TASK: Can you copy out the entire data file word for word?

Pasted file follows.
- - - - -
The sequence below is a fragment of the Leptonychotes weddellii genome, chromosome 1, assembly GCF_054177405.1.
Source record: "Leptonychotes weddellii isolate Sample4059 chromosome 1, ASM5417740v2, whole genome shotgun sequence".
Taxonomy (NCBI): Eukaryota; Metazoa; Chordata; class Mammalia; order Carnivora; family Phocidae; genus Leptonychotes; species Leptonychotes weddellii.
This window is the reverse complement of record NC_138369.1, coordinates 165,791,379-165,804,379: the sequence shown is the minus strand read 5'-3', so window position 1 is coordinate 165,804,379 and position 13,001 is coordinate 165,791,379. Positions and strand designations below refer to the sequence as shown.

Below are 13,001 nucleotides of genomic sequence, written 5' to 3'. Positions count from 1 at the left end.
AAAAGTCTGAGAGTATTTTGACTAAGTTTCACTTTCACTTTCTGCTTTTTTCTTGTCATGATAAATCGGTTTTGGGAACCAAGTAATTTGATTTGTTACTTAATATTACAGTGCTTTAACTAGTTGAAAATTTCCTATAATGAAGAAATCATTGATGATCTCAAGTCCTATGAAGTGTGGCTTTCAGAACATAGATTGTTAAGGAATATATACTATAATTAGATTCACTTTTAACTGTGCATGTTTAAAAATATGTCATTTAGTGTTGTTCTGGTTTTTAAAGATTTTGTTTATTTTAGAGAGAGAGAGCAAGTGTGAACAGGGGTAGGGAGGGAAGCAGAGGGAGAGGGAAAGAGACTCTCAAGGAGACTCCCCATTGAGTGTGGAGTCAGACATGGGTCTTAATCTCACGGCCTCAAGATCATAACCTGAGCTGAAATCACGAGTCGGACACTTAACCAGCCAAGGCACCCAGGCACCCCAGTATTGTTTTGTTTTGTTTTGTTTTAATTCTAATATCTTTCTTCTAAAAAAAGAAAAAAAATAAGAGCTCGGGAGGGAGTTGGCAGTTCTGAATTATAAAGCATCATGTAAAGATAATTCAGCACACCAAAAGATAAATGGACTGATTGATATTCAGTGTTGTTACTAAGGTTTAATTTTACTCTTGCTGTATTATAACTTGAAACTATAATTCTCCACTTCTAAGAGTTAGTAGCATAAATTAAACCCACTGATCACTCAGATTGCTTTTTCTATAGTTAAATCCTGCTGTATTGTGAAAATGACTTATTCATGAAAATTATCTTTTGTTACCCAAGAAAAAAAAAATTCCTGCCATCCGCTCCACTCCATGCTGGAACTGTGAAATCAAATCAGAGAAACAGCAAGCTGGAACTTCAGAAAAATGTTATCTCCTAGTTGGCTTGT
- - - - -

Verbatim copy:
The sequence below is a fragment of the Leptonychotes weddellii genome, chromosome 1, assembly GCF_054177405.1.
Source record: "Leptonychotes weddellii isolate Sample4059 chromosome 1, ASM5417740v2, whole genome shotgun sequence".
Taxonomy (NCBI): Eukaryota; Metazoa; Chordata; class Mammalia; order Carnivora; family Phocidae; genus Leptonychotes; species Leptonychotes weddellii.
This window is the reverse complement of record NC_138369.1, coordinates 165,791,379-165,804,379: the sequence shown is the minus strand read 5'-3', so window position 1 is coordinate 165,804,379 and position 13,001 is coordinate 165,791,379. Positions and strand designations below refer to the sequence as shown.

Below are 13,001 nucleotides of genomic sequence, written 5' to 3'. Positions count from 1 at the left end.
AAAAGTCTGAGAGTATTTTGACTAAGTTTCACTTTCACTTTCTGCTTTTTTCTTGTCATGATAAATCGGTTTTGGGAACCAAGTAATTTGATTTGTTACTTAATATTACAGTGCTTTAACTAGTTGAAAATTTCCTATAATGAAGAAATCATTGATGATCTCAAGTCCTATGAAGTGTGGCTTTCAGAACATAGATTGTTAAGGAATATATACTATAATTAGATTCACTTTTAACTGTGCATGTTTAAAAATATGTCATTTAGTGTTGTTCTGGTTTTTAAAGATTTTGTTTATTTTAGAGAGAGAGAGCAAGTGTGAACAGGGGTAGGGAGGGAAGCAGAGGGAGAGGGAAAGAGACTCTCAAGGAGACTCCCCATTGAGTGTGGAGTCAGACATGGGTCTTAATCTCACGGCCTCAAGATCATAACCTGAGCTGAAATCACGAGTCGGACACTTAACCAGCCAAGGCACCCAGGCACCCCAGTATTGTTTTGTTTTGTTTTGTTTTAATTCTAATATCTTTCTTCTAAAAAAAGAAAAAAAATAAGAGCTCGGGAGGGAGTTGGCAGTTCTGAATTATAAAGCATCATGTAAAGATAATTCAGCACACCAAAAGATAAATGGACTGATTGATATTCAGTGTTGTTACTAAGGTTTAATTTTACTCTTGCTGTATTATAACTTGAAACTATAATTCTCCACTTCTAAGAGTTAGTAGCATAAATTAAACCCACTGATCACTCAGATTGCTTTTTCTATAGTTAAATCCTGCTGTATTGTGAAAATGACTTATTCATGAAAATTATCTTTTGTTACCCAAGAAAAAAAAAATTCCTGCCATCCGCTCCACTCCATGCTGGAACTGTGAAATCAAATCAGAGAAACAGCAAGCTGGAACTTCAGAAAAATGTTATCTCCTAGTTGGCTTGT